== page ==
Always watching.Image: Justin Sullivan/GettyBy Jack Morse2018-03-16 19:05:13 UTC
Google and Facebook aren’t just spying on their users.
The two tech behemoths are known for all the creepy ways they pry into the lives of those using their products, but it’s an entirely different group of people who today will be looking over their collective shoulders: their employees.
A March 16 story by The Guardian’s Olivia Solon makes this clear, describing the great lengths to which Facebook and Google will go in order to find and punish any worker who dares to leak information to the press — or just step out of line in any way, generally.
An anonymous (presumably former) employee who spoke with Solon detailed Facebook’s internal “rat-catching” team and the weird physiological games they play on those they’re hunting. Specifically, the employee in question was told he was getting a promotion and led into a room to discuss it — only to find out the entire thing was a ruse and he was very much in the hot seat.
“It’s horrifying how much they know,” he told the paper. “You go into Facebook and it has this warm, fuzzy feeling of ‘we’re changing the world’ and ‘we care about things’. But you get on their bad side and all of a sudden you are face to face with [Facebook CEO] Mark Zuckerberg’s secret police.”
Some companies pay external security agents to eavesdrop in cafes near their offices to see if employees are blabbing
— Olivia Solon (@oliviasolon) March 16, 2018
And Facebook will go after you even if you leak things not directly related to the product. A prominent example came in 2016 when Gizmodo reported that Mark Zuckerberg had called out employees for crossing out “Black Lives Matter” from a company wall meant for writing physical messages and replacing it with “All Lives Matter.”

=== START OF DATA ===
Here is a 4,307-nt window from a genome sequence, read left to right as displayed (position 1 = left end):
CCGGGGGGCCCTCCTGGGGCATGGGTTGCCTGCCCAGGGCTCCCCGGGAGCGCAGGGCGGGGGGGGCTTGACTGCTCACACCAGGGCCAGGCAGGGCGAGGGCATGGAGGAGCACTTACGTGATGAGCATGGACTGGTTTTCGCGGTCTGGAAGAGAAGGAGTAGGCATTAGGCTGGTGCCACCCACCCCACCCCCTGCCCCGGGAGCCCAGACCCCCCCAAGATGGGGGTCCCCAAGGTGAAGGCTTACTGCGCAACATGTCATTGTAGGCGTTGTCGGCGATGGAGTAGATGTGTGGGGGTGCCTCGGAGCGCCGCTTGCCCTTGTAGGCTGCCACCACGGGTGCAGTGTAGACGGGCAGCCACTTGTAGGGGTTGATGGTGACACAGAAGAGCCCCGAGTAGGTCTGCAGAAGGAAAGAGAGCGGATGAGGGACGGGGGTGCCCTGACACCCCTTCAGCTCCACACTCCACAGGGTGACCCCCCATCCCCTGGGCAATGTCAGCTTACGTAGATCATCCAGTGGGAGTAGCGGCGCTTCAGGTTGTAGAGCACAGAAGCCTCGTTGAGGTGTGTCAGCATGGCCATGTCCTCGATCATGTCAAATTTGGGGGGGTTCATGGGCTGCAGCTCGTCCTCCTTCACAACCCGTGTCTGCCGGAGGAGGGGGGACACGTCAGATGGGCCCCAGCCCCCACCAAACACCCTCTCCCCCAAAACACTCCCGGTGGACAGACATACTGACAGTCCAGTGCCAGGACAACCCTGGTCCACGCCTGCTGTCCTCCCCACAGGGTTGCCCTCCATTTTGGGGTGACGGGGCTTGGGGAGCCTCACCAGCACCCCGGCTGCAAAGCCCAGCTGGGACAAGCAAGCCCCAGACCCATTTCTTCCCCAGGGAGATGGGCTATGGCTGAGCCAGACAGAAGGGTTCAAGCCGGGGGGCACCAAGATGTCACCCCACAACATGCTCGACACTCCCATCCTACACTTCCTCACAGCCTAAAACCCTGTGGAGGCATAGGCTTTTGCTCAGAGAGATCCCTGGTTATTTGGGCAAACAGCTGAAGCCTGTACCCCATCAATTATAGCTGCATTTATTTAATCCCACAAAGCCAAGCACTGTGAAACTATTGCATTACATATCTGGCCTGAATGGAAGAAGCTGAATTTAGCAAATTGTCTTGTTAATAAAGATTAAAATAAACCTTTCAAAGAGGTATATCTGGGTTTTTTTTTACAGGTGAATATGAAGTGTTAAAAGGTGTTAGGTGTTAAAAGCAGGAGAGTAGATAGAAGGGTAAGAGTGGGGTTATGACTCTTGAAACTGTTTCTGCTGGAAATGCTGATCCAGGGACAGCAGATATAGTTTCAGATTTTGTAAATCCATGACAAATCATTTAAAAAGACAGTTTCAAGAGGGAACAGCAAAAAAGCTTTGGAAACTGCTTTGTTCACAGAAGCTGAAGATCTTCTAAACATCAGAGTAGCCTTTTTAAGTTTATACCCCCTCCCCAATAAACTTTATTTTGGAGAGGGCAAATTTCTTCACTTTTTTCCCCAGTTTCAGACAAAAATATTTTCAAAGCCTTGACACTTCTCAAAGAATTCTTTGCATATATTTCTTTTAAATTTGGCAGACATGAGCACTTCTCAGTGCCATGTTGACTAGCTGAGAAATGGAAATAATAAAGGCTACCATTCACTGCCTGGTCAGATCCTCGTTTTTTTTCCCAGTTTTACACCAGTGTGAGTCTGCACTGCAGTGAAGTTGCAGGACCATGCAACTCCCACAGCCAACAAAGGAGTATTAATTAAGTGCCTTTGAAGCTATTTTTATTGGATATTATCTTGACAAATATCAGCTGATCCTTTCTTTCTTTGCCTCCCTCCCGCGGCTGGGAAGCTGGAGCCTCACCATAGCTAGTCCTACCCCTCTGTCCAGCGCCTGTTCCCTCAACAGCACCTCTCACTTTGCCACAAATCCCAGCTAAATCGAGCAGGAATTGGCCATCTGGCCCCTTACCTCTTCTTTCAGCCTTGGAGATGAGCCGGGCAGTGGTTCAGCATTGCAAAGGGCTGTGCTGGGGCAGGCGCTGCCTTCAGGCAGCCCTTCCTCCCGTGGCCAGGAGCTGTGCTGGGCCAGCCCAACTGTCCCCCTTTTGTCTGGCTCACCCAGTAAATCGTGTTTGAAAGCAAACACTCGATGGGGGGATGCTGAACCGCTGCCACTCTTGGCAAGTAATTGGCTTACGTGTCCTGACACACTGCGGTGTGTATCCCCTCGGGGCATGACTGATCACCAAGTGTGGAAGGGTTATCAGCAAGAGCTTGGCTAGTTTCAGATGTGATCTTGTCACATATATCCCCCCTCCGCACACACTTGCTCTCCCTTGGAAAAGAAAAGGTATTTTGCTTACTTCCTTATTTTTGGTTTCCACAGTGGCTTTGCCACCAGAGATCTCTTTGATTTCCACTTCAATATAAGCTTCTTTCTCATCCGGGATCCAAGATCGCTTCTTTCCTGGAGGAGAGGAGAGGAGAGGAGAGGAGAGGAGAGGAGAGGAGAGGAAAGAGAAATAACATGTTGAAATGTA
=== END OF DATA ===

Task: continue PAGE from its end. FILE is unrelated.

“We’ve never had rules around what people can write on our walls,” wrote Zuckerberg in an internal post obtained by Gizmodo. “We expect everybody to treat each other with respect.”
You can guess what happened next. According to Wired, Zuckerberg had the person who leaked his message about respect and tolerance found and fired.
“The counterbalance to giving you this huge trusting environment is if anyone steps out of line, they’ll squash you like a bug,” The Guardian’s anonymous source told the paper.
With Facebook in particular, this isn’t exactly news to those in Silicon Valley. However, just because Zuckerberg’s “secret police” are whispered about doesn’t mean they’re warmly embraced.
And Facebook isn’t alone. Google, the self-proclaiming “don’t be evil” conglomerate that has wormed its way into all of our lives has a similar stance on company leakers: find and punish.
Keep it to yourself.Image: Justin Sullivan /Getty“If you’re considering sharing confidential information to a reporter – or to anyone externally – for the love of all that’s Googley, please reconsider,” wrote the company’s former head of internal investigations, Brian Katz, in a 2016 company-wide email. “Not only could it cost you your job, but it also betrays the values that makes [sic] us a community.”
Yeah, about those values. The Guardian further reported (and you should really read the entire story) that Google employs the services of a company called Pinkerton. What does Pinkerton do? Well, they send people to physically monitor and spy on employees outside of their office — like in coffee shops — for one.
That two of the most valuable companies in the world, who just so happen to have made their vast fortunes by collecting massive amounts of personal information about their users, also take a dim view of the privacy rights of their own employees should perhaps come as no surprise. Still, it’s worth keeping in mind the next time you hear about those sunny Silicon Valley campuses. Because behind all the free food and wonderful perks lurk a few paranoid and powerful kings who see it as their right to squash any employee who dares to stand in their way.
And, perhaps, that should make you consider just what exactly the Zuckerbergs and Sundar Pichais of the world think of privacy for little old you.